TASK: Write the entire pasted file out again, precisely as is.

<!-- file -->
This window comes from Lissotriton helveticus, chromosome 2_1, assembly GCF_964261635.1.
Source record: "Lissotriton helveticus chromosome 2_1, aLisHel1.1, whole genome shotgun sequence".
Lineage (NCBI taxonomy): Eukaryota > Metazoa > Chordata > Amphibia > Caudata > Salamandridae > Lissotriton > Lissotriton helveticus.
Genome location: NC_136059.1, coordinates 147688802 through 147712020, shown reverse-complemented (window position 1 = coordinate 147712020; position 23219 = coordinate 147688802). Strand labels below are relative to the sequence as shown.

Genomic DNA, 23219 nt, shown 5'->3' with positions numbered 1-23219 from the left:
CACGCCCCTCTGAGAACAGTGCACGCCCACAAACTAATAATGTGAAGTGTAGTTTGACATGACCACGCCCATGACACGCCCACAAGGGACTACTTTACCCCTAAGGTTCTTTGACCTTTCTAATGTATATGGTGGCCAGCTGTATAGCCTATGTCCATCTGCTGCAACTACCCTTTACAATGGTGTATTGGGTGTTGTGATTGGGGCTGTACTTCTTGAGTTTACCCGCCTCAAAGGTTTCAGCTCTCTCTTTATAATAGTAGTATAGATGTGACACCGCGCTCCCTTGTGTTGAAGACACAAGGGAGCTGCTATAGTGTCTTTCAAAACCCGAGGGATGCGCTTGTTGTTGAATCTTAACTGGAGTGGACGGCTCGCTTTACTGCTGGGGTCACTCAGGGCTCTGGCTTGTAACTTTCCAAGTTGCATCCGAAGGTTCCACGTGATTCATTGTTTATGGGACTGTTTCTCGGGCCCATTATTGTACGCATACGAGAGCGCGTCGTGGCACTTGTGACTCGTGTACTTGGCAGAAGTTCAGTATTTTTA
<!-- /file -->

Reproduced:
This window comes from Lissotriton helveticus, chromosome 2_1, assembly GCF_964261635.1.
Source record: "Lissotriton helveticus chromosome 2_1, aLisHel1.1, whole genome shotgun sequence".
Lineage (NCBI taxonomy): Eukaryota > Metazoa > Chordata > Amphibia > Caudata > Salamandridae > Lissotriton > Lissotriton helveticus.
Genome location: NC_136059.1, coordinates 147688802 through 147712020, shown reverse-complemented (window position 1 = coordinate 147712020; position 23219 = coordinate 147688802). Strand labels below are relative to the sequence as shown.

Genomic DNA, 23219 nt, shown 5'->3' with positions numbered 1-23219 from the left:
CACGCCCCTCTGAGAACAGTGCACGCCCACAAACTAATAATGTGAAGTGTAGTTTGACATGACCACGCCCATGACACGCCCACAAGGGACTACTTTACCCCTAAGGTTCTTTGACCTTTCTAATGTATATGGTGGCCAGCTGTATAGCCTATGTCCATCTGCTGCAACTACCCTTTACAATGGTGTATTGGGTGTTGTGATTGGGGCTGTACTTCTTGAGTTTACCCGCCTCAAAGGTTTCAGCTCTCTCTTTATAATAGTAGTATAGATGTGACACCGCGCTCCCTTGTGTTGAAGACACAAGGGAGCTGCTATAGTGTCTTTCAAAACCCGAGGGATGCGCTTGTTGTTGAATCTTAACTGGAGTGGACGGCTCGCTTTACTGCTGGGGTCACTCAGGGCTCTGGCTTGTAACTTTCCAAGTTGCATCCGAAGGTTCCACGTGATTCATTGTTTATGGGACTGTTTCTCGGGCCCATTATTGTACGCATACGAGAGCGCGTCGTGGCACTTGTGACTCGTGTACTTGGCAGAAGTTCAGTATTTTTA